Learn the history of this Japanese-American dish along with the recipe.
What do you think Inverted Q would taste like? Maybe a little like strawberry?
This recipe will carry you from the South of France to heaven on waves of tasty tonal values.
Talk about an abstract RECIPE that is not only driven by an unquenchable need for chocolate, but is also an expressionistic gesture drawing in food!
Helen Frankenthaler’s stain painting Wisdom has the feel of a watercolor. Frankenthaler actually employed acrylic to stain the canvas. The uneven tones of color are subtle, offering the eye a surprising topography. WisdomHelen Frankenthaler(New York, New York, 1928–2011, Darien, Connecticut)Acrylic on canvas94 in. x 112 in. (238.76 cm x 284.48 cm)Gift of the Mary S. and Louis S. Myers Family Collection in honor of Mrs. Galen Roush1978.39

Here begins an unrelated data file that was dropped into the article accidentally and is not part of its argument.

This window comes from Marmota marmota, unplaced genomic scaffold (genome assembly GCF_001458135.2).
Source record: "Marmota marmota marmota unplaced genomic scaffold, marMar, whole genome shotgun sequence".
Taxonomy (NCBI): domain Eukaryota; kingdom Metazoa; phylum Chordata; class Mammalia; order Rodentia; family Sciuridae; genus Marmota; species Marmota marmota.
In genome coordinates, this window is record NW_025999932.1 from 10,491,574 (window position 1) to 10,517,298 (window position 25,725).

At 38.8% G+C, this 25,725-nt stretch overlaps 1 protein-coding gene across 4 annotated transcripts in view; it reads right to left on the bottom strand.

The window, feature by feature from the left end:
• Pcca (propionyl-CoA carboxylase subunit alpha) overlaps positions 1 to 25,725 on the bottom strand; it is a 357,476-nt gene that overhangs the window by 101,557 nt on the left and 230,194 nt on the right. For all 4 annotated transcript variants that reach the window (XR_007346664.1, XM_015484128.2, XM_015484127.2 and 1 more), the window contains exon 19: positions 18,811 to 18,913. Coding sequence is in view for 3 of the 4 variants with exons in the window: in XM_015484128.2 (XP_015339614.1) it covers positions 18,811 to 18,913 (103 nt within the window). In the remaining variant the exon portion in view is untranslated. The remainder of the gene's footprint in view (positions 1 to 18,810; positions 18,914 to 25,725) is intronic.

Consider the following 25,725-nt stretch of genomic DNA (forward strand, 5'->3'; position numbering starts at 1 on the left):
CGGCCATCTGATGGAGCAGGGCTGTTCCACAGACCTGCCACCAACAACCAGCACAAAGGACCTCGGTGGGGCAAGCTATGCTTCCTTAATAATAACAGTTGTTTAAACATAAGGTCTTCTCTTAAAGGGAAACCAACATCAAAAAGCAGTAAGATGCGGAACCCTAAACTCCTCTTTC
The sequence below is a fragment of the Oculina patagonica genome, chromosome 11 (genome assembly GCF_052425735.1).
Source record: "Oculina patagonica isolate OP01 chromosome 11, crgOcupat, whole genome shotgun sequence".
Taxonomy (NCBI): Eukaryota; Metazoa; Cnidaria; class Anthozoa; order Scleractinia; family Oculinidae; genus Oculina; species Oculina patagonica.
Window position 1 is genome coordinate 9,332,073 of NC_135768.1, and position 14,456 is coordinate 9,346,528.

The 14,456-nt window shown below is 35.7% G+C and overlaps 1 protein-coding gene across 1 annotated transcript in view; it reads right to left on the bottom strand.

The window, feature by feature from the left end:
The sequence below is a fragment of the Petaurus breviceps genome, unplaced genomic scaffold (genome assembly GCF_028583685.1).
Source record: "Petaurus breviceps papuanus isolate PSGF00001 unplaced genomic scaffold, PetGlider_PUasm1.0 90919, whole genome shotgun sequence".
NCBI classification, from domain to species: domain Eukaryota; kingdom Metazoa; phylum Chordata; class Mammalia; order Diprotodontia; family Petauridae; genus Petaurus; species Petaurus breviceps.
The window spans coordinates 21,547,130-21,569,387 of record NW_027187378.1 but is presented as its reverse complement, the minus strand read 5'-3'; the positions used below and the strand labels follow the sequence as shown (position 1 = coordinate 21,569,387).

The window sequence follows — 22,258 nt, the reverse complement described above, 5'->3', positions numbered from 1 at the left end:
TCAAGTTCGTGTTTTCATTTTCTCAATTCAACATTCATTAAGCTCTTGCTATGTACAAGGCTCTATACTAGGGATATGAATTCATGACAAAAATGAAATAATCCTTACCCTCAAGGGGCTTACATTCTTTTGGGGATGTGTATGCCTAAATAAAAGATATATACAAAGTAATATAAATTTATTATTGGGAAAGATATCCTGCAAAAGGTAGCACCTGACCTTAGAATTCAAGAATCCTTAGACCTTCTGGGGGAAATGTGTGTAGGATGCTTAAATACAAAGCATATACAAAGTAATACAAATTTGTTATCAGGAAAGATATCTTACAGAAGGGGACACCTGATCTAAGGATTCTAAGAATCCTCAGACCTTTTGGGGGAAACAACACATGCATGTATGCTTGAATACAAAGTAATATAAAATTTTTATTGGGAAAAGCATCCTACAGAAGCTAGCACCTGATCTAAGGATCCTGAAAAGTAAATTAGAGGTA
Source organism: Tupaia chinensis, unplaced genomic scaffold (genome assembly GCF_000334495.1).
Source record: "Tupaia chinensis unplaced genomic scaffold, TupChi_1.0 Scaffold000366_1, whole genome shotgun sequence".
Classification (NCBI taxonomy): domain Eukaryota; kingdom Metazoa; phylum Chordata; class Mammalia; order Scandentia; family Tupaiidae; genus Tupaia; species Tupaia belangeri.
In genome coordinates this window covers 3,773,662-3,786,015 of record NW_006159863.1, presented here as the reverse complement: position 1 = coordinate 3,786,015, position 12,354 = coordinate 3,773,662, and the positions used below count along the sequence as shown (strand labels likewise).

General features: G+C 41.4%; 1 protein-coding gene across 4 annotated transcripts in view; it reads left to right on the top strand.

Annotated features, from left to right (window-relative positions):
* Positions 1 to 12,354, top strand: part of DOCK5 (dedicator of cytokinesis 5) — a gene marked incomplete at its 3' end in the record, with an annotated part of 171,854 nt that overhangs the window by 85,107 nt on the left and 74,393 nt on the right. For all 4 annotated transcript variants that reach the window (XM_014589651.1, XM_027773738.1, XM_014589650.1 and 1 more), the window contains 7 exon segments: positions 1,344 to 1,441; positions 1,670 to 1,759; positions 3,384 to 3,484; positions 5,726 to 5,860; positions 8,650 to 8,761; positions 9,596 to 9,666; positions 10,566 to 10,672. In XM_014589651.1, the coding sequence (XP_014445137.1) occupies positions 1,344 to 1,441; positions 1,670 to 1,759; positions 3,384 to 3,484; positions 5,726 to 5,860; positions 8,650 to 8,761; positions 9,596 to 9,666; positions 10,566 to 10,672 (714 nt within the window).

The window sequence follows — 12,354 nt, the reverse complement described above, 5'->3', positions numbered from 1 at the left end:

This regular series uses the Akron Art Museum’s collection as a source for inspiration for meals to cook at home. Links to recipes at the end of the post. Most visitors to the Akron Art Museum experience Claes Oldenburg’s work. He, with his wife Coosje van Bruggen, were the creators of Inverted Q, the large painted concrete sculpture occupying an honored position at the front door. While the keen observer might pick out the shape of the letter Q on first glance, this large form feels